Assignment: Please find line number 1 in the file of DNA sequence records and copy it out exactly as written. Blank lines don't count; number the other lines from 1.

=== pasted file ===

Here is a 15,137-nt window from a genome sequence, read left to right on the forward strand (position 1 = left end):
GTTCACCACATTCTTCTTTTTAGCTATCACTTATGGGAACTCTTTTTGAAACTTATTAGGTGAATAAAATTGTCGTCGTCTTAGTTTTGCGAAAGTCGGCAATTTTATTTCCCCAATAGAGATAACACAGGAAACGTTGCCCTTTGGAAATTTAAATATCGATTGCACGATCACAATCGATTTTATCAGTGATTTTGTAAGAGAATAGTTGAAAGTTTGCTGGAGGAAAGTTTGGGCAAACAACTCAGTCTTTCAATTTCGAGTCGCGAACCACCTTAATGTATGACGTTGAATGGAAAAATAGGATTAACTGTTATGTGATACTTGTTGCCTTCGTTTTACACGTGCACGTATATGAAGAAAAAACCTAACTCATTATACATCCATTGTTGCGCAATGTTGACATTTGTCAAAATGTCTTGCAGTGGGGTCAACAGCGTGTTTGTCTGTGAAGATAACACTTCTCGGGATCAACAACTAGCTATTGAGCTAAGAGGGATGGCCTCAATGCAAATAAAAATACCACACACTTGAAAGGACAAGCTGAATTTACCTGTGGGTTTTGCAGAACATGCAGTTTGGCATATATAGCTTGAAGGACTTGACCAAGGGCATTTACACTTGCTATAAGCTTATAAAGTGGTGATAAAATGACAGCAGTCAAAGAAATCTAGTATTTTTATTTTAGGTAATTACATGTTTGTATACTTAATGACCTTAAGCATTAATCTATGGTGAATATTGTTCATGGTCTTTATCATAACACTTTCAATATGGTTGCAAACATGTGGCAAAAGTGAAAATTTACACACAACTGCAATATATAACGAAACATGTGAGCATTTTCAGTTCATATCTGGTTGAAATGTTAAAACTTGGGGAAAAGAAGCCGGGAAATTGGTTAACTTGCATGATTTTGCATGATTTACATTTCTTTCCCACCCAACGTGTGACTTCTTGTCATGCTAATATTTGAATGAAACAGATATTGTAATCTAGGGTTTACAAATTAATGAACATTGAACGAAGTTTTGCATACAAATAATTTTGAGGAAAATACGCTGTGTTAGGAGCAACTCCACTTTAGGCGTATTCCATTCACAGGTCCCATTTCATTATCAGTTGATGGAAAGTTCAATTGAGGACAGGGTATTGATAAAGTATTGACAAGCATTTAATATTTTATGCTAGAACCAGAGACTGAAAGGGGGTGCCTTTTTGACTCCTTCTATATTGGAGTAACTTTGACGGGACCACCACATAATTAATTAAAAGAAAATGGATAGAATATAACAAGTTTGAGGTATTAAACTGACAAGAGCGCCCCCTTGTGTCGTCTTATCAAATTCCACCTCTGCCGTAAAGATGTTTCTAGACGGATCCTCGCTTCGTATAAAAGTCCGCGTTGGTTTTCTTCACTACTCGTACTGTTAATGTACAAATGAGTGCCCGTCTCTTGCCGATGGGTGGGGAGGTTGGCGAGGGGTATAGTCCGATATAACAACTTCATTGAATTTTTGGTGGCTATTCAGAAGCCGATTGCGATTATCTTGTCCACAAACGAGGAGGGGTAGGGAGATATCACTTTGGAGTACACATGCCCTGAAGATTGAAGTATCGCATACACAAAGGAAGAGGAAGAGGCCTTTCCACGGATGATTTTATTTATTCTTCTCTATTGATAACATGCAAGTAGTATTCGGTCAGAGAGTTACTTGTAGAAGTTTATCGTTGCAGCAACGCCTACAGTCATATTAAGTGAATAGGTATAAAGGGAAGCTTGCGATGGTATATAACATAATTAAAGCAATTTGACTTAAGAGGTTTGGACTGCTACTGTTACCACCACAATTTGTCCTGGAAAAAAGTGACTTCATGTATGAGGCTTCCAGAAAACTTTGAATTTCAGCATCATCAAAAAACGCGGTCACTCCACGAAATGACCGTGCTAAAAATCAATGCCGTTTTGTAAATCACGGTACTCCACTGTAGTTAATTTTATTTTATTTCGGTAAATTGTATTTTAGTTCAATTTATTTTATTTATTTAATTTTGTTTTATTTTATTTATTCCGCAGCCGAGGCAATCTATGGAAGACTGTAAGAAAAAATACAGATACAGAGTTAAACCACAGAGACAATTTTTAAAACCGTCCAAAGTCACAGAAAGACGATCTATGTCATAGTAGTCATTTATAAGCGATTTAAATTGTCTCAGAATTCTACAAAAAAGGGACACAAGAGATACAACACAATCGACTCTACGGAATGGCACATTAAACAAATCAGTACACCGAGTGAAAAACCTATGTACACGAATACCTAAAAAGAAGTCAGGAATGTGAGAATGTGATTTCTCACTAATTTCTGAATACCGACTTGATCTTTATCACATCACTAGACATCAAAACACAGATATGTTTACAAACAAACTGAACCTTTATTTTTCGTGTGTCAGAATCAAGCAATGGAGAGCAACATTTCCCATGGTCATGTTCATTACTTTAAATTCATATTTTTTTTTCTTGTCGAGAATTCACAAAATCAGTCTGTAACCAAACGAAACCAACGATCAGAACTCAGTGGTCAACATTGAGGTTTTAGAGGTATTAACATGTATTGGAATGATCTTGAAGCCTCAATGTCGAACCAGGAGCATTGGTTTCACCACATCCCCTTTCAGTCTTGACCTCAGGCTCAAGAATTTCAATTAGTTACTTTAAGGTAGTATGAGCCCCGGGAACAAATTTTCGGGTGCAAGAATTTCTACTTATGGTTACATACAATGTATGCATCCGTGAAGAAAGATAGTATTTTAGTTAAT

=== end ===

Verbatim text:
Here is a 15,137-nt window from a genome sequence, read left to right on the forward strand (position 1 = left end):